That's Not What Happened
That's Not What Happened

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Annotation: In the three years since the school massacre, a story has grown up around one of the victims that says she died proclaiming her Christian faith--but Leanne Bauer was there, and knows she didn't. Should she tell the truth, or stay silent?
Catalog Number: #170475
Format: Perma-Bound Edition from Publisher's Hardcover
All Formats: Search
Copyright Date: 2018
Edition Date: 2018
Pages: 325 pages
Availability: Available
ISBN: Publisher: 1-338-18652-3 Perma-Bound: 0-7804-2950-8
ISBN 13: Publisher: 978-1-338-18652-9 Perma-Bound: 978-0-7804-2950-5
Dewey: Fic
LCCN: 2017060501
Dimensions: 21 cm.
Language: English
Kirkus Reviews
A school shooting survivor is determined to correct untrue stories about the tragic event.Senior Leanne Bauer faces the third anniversary of the incident that took nine lives at rural Virgil County High School. Afterward, tales spread that her best friend, Sarah, defended her Christian faith before she was murdered, something eyewitness Lee knows to be untrue. However, Sarah's religious family and the community at large embrace that story. When fellow survivor Denny asks Lee to read his college scholarship letter, she is inspired to ask the other eyewitnesses to write their stories too. One of the six, Kellie, has moved away, her family hounded when she insisted that the cross necklace found at the site actually belonged to her, not Sarah. Lee becomes convinced that she must get Kellie to participate if the project is to be complete. Echoing highly publicized tragedies, this taut, emotional story goes behind the headlines to reveal lives impacted by school violence. The characterizations are strong: Gay, Latinx Eden struggles with guilt over her difficult relationship with her murdered cousin. White, fervently Christian Ashley is a staunch supporter of the accepted narrative, while Miles, white and already troubled before, is even more withdrawn. Denny, African-American and blind, appears the most grounded, though readers only glimpse his backstory. White, working-class Lee is a nuanced and believable protagonist.A timely page-turner that will resonate with readers. (Fiction. 12-18)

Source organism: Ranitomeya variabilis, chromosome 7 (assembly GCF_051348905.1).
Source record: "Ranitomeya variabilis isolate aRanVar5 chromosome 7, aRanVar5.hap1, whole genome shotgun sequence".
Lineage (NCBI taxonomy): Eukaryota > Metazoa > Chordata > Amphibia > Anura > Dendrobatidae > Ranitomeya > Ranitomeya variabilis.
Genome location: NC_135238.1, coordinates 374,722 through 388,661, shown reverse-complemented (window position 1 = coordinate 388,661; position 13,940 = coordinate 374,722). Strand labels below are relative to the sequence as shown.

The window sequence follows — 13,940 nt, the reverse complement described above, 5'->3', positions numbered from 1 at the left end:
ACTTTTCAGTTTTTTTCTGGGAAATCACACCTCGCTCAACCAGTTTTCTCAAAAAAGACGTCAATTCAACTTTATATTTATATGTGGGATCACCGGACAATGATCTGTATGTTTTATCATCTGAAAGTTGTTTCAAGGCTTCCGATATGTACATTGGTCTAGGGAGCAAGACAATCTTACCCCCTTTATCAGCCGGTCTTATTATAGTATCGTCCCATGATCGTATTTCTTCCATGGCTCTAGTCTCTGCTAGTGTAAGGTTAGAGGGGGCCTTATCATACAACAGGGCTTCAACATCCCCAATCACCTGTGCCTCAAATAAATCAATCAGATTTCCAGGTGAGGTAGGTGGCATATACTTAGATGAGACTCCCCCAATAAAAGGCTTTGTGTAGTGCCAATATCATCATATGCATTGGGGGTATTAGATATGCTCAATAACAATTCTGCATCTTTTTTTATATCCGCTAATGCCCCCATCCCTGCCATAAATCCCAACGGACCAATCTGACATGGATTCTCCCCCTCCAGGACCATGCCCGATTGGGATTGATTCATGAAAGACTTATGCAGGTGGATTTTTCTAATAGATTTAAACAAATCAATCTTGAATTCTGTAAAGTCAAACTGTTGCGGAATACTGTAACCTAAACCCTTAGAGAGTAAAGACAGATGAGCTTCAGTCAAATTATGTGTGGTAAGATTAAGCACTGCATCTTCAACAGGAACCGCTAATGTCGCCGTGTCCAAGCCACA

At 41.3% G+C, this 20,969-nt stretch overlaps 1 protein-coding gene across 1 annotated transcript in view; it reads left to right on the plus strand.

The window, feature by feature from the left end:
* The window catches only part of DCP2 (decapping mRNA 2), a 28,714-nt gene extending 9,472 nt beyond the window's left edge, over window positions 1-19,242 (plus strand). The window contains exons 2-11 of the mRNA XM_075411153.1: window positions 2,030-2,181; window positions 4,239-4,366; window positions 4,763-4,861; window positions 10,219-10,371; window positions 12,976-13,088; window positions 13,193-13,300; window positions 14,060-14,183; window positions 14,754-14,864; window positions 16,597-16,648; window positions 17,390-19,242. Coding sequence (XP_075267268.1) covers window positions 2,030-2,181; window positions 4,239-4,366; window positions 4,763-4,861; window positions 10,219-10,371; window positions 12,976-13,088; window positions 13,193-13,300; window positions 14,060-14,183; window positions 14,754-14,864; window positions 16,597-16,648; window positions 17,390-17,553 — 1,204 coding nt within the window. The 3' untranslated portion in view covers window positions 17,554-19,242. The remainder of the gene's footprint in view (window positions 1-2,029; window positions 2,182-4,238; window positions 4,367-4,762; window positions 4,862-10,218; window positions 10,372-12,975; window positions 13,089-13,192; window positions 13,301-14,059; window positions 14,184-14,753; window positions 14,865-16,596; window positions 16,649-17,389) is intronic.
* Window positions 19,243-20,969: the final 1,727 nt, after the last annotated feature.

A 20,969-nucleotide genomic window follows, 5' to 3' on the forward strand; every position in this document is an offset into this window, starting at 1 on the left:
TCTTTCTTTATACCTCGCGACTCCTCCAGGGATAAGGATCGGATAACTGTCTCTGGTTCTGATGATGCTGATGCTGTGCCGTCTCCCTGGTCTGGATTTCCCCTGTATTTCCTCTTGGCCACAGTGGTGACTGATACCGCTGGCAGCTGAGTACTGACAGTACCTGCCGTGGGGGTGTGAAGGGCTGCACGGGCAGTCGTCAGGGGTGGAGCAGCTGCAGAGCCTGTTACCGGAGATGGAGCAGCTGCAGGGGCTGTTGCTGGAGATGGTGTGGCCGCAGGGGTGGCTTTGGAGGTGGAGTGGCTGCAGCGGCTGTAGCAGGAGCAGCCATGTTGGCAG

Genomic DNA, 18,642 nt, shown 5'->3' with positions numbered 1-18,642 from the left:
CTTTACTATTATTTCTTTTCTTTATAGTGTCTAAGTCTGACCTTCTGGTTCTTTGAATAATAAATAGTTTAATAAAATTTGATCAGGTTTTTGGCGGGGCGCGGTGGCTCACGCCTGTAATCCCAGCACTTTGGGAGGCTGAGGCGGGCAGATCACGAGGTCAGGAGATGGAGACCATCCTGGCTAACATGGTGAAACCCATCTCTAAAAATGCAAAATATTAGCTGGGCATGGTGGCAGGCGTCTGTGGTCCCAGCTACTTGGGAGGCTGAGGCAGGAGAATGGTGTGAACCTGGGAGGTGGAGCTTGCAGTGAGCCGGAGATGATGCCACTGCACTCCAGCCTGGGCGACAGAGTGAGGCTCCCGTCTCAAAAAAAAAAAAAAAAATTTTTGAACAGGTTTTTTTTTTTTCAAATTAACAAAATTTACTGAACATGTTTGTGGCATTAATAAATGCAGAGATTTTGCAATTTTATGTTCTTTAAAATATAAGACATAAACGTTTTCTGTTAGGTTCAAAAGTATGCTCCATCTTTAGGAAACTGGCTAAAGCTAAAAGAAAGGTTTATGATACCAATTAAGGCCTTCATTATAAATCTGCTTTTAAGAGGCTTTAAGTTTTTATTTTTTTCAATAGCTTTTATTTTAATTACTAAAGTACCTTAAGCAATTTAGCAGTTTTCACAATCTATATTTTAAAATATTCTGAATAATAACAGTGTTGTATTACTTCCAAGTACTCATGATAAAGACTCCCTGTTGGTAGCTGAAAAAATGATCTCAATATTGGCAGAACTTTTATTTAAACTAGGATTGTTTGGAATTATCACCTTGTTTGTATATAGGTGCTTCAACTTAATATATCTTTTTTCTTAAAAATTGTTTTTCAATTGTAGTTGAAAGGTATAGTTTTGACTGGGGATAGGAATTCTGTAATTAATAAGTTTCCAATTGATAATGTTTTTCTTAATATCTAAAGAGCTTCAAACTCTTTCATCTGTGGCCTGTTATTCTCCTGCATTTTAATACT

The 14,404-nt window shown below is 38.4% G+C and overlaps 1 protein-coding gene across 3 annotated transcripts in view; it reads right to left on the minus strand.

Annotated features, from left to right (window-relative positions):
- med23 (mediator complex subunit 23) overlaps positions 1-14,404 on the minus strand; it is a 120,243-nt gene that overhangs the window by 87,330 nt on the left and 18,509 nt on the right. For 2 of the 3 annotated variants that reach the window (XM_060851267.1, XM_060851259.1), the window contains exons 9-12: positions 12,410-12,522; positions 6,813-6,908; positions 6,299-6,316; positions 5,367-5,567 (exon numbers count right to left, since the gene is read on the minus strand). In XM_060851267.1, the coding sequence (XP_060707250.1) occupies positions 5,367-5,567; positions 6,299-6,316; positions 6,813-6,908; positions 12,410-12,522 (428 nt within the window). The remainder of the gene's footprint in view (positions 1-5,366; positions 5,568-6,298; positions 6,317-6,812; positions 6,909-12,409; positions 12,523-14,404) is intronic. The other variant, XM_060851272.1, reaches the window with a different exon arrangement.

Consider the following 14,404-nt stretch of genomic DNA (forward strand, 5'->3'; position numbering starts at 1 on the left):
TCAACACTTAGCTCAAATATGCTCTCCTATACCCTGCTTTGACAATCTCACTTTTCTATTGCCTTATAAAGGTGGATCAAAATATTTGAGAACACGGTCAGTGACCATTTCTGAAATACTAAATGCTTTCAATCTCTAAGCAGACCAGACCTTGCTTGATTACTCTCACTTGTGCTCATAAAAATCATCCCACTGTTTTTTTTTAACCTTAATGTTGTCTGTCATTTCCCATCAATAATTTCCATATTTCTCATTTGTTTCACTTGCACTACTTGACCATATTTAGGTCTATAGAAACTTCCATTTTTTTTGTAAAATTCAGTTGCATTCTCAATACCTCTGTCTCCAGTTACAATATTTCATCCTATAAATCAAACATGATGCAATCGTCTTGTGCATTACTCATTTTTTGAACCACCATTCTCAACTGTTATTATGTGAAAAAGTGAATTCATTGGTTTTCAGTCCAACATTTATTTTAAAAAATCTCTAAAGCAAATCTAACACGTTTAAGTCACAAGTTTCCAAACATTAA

Publishers Weekly
As the anniversary of the school shooting that killed eight people, including her best friend, approaches, Leeann is anxious and sad. She-s also angry-not just at the shooter, but at the people who turned Sarah into a martyr whose dying thought was of faith, and at herself for not clearing things up sooner. Searching for the truth, Leeann asks the other five students who were in the shooter-s range, four of whom have become her closest friends, to tell their stories, and their narratives are folded into the book. The fifth survivor has left town, but Leeann tracks her down. As the truths mount up and displace each other, the survivors must come to terms with what they did and didn-t do that day, and how different that may be from what people think happened. Keplinger (The DUFF) effectively conveys how the stories they-ve told and have been told about the shooting have shaped each survivor-s sense of who they are. The result is an original and engrossing narrative about scars, recovery, and how the stories we tell can both sustain and hobble us. Ages 12-up. Agent: Brianne Johnson, Writers House. (Aug.)